When Tony sent me this link earlier today, I figured I’d post it for anyone interested in reading about e-book pricing and where the average is for e-books. For those of us who have books out with publishers we don’t get much of a choice in the matter. The publishers set the prices and we have to live with them.
But for authors who have self-published, there’s a different rule of thumb because you’re cutting out the middle man, so to speak, which is the publisher, and in some cases the agent. And you’re able to price your books more competitively. I do this myself with my own indie books. It’s the reason I can have Cherry Soda Cowboy up for free on ARe this week.
The most popular price points are FREE through 2.99.
They chose $2.99 more frequently than any other price point. In last year’s survey, $.99 was a more common price point than $2.99. In this year’s survey, $2.99 was about 60% more often.
$.99 remains a popular price point.
$5.00 and up has lost favor with indie authors and publishers compared to the same data a year ago.
It’s an interesting article, but I’m not sure exactly how accurate it is in a general sense. I have to say that I find most of my books sales come from Amazon, the publisher’s web site, and Allromanceebooks.com. For me, and I’m only talking about me, Smashwords is like Kobo and B&N and the sales don’t usually amount to much. I honestly don’t even shop there myself for e-books. Not for any specific reason, other than I’m busy and Amazon and ARe are faster and easier for me. This could be genre specific as well. I don’t know. Maybe people who read gay erotic romance are more prone to Amazon than Smashwords. I don’t know that either. I do know it took me a while to actually realize I had to turn off that filter on Smashwords to see my own books show up. And I have a black belt in online shopping, trust me. I shop from my iPhone. Imagine how hard turning off that filter is for someone who is NOT familiar with online shopping or e-books. Before Tony showed me how to do it I just gave up and moved on.
So I would love to see how all this information plays out when compared to Amazon or other web sites where e-books are sold.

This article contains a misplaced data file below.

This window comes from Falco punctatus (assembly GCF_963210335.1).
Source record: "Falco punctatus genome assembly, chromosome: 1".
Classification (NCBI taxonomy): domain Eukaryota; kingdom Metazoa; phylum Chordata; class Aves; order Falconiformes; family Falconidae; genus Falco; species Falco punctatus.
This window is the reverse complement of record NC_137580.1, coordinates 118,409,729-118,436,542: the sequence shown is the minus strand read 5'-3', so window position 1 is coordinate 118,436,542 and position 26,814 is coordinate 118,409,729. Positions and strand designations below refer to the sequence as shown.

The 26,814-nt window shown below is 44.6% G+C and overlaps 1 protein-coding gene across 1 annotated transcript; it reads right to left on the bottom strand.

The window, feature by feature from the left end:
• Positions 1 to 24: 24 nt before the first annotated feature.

Indie ebook authors are earning royalty percentages that are 3-5 times higher than what traditionally published authors earn. Publishers are overpricing their books relative to indie ebook alternatives. This means that indie authors can reach more readers AND earn more money selling lower priced books at higher unit volumes all the while earning more per book sold than traditionally published authors at higher prices. The significance of these economic dynamics cannot be overstated.
That’s a powerful statement above, and I wish I could see a survey from Amazon, because I don’t think the majority of the readers out there, especially those who are just beginning to read e-books are hopping over to Smashwords to buy their books…or even indie books for that matter. I know a lot of people in my personal life who are just learning about e-books, as I’m sure most of you reading this post do. Ask them if they shop at Smashwords and they’ll give you a blank stare. Or, just ask a stranger in the supermarket.
I hope Smashwords continues to grow and expand. I think Smashwords is the business of the future. I do think most of the information makes sense in this link, and in many ways it’s valuable for some indie authors and publishers. I’m just not sure it applies to all authors and readers at this point in time.